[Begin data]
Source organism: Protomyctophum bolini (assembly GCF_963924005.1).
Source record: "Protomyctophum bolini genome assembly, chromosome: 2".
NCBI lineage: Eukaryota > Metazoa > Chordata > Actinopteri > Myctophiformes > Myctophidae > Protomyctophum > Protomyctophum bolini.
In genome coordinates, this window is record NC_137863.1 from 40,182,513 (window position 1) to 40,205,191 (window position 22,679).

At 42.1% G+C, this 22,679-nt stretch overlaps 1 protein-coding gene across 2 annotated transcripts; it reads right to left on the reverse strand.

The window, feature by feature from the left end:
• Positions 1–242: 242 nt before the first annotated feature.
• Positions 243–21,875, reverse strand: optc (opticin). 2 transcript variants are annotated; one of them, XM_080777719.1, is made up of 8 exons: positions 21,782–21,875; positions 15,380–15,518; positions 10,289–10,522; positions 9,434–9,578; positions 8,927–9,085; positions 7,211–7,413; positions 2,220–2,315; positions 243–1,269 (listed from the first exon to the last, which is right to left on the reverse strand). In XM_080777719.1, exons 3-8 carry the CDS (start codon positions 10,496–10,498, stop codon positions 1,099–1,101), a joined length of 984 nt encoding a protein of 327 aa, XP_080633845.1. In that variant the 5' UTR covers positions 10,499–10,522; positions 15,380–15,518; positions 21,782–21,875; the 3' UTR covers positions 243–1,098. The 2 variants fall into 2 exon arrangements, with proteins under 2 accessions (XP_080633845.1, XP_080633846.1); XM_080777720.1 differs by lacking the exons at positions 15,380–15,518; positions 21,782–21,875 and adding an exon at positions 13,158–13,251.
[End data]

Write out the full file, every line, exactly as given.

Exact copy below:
Source organism: Protomyctophum bolini (assembly GCF_963924005.1).
Source record: "Protomyctophum bolini genome assembly, chromosome: 2".
NCBI lineage: Eukaryota > Metazoa > Chordata > Actinopteri > Myctophiformes > Myctophidae > Protomyctophum > Protomyctophum bolini.
In genome coordinates, this window is record NC_137863.1 from 40,182,513 (window position 1) to 40,205,191 (window position 22,679).

At 42.1% G+C, this 22,679-nt stretch overlaps 1 protein-coding gene across 2 annotated transcripts; it reads right to left on the reverse strand.

The window, feature by feature from the left end:
• Positions 1–242: 242 nt before the first annotated feature.
• Positions 243–21,875, reverse strand: optc (opticin). 2 transcript variants are annotated; one of them, XM_080777719.1, is made up of 8 exons: positions 21,782–21,875; positions 15,380–15,518; positions 10,289–10,522; positions 9,434–9,578; positions 8,927–9,085; positions 7,211–7,413; positions 2,220–2,315; positions 243–1,269 (listed from the first exon to the last, which is right to left on the reverse strand). In XM_080777719.1, exons 3-8 carry the CDS (start codon positions 10,496–10,498, stop codon positions 1,099–1,101), a joined length of 984 nt encoding a protein of 327 aa, XP_080633845.1. In that variant the 5' UTR covers positions 10,499–10,522; positions 15,380–15,518; positions 21,782–21,875; the 3' UTR covers positions 243–1,098. The 2 variants fall into 2 exon arrangements, with proteins under 2 accessions (XP_080633845.1, XP_080633846.1); XM_080777720.1 differs by lacking the exons at positions 15,380–15,518; positions 21,782–21,875 and adding an exon at positions 13,158–13,251.